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Do Concussions Impact IQ?

July 18, 2023

Does a single concussion in childhood impact IQ? Previous studies are inconclusive due to small sample sizes, heterogeneity of the sample, choice of controls, and outcome measures variation. In a new study being released, Ware et al (10.1542/peds.2022-060515) compared IQ scores in children anywhere from 3 days to 3 months after a first concussion compared to children who had a mild orthopedic injury. The authors looked at 866 children between the ages of 8 and 17 years of whom 566 experienced a concussion and 300 an orthopedic injury prospectively emergency departments in the United States and Canada. No evidence of clinically meaningful differences in IQ score was associated with concussion in the first few months after an injury.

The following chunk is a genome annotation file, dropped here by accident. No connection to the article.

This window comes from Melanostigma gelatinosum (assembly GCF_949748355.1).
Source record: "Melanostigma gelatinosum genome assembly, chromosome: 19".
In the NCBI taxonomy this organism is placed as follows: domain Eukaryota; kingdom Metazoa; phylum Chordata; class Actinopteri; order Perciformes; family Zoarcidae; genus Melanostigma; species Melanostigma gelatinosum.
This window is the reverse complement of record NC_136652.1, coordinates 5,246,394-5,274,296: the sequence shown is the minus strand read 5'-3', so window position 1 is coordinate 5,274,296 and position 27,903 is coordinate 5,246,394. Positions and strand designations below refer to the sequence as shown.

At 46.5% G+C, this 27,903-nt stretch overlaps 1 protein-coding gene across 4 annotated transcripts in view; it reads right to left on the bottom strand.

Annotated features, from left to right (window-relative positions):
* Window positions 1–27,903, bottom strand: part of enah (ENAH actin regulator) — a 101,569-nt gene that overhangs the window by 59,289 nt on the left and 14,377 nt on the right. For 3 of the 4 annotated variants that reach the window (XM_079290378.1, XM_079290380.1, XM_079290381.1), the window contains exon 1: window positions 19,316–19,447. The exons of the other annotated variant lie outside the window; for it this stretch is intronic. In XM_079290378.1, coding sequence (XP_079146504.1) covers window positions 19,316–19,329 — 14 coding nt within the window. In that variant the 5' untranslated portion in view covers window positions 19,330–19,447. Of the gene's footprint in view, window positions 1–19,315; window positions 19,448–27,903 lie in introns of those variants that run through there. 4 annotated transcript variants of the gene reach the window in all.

Why is the lack of finding a significant association between IQ and a single concussion important? To answer that question, we invited a commentary from Dr. Talin Babikian from UCLA, a clinical neuropsychologist with expertise in traumatic brain injuries (10.1542/peds.2023-062182). Dr. Babikian points out how too often the blame for a recognized cognitive change following a concussion is placed on the concussion instead of exploring other issues, such as a previously undiagnosed condition. Of course, cognitive changes have been associated with repeat concussions but that is not the subject of this study by Ware et al. Dr. Babikian also offers several suggestions for concussion management if concerns are raised about cognitive or intellectual deficits after experiencing this form of mild traumatic brain injury.  Heads up on the importance of both the study and commentary that may change what you say and do regarding concerns raised about a cognitive deficit occurring in association with a first concussion.

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